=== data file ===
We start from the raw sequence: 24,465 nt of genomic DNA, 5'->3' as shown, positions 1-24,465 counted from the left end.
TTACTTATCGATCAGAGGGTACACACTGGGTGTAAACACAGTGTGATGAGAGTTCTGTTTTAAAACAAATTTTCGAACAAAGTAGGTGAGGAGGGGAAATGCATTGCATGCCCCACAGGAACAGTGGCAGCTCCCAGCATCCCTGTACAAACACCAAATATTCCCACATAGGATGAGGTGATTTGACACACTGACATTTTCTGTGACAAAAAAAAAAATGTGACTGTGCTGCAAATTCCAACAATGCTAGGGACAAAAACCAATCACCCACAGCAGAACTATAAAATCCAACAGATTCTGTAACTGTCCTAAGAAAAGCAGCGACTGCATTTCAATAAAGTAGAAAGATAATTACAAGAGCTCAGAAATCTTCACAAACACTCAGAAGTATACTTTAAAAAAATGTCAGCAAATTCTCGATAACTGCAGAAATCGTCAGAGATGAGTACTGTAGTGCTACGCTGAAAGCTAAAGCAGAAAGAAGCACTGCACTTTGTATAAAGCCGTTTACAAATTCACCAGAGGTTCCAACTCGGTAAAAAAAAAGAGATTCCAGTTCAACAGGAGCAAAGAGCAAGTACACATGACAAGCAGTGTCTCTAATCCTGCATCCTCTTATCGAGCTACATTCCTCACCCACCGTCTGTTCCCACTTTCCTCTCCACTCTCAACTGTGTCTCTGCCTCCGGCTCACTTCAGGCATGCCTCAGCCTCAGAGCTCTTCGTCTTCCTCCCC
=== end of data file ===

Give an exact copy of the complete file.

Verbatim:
We start from the raw sequence: 24,465 nt of genomic DNA, 5'->3' as shown, positions 1-24,465 counted from the left end.
TTACTTATCGATCAGAGGGTACACACTGGGTGTAAACACAGTGTGATGAGAGTTCTGTTTTAAAACAAATTTTCGAACAAAGTAGGTGAGGAGGGGAAATGCATTGCATGCCCCACAGGAACAGTGGCAGCTCCCAGCATCCCTGTACAAACACCAAATATTCCCACATAGGATGAGGTGATTTGACACACTGACATTTTCTGTGACAAAAAAAAAAATGTGACTGTGCTGCAAATTCCAACAATGCTAGGGACAAAAACCAATCACCCACAGCAGAACTATAAAATCCAACAGATTCTGTAACTGTCCTAAGAAAAGCAGCGACTGCATTTCAATAAAGTAGAAAGATAATTACAAGAGCTCAGAAATCTTCACAAACACTCAGAAGTATACTTTAAAAAAATGTCAGCAAATTCTCGATAACTGCAGAAATCGTCAGAGATGAGTACTGTAGTGCTACGCTGAAAGCTAAAGCAGAAAGAAGCACTGCACTTTGTATAAAGCCGTTTACAAATTCACCAGAGGTTCCAACTCGGTAAAAAAAAAGAGATTCCAGTTCAACAGGAGCAAAGAGCAAGTACACATGACAAGCAGTGTCTCTAATCCTGCATCCTCTTATCGAGCTACATTCCTCACCCACCGTCTGTTCCCACTTTCCTCTCCACTCTCAACTGTGTCTCTGCCTCCGGCTCACTTCAGGCATGCCTCAGCCTCAGAGCTCTTCGTCTTCCTCCCC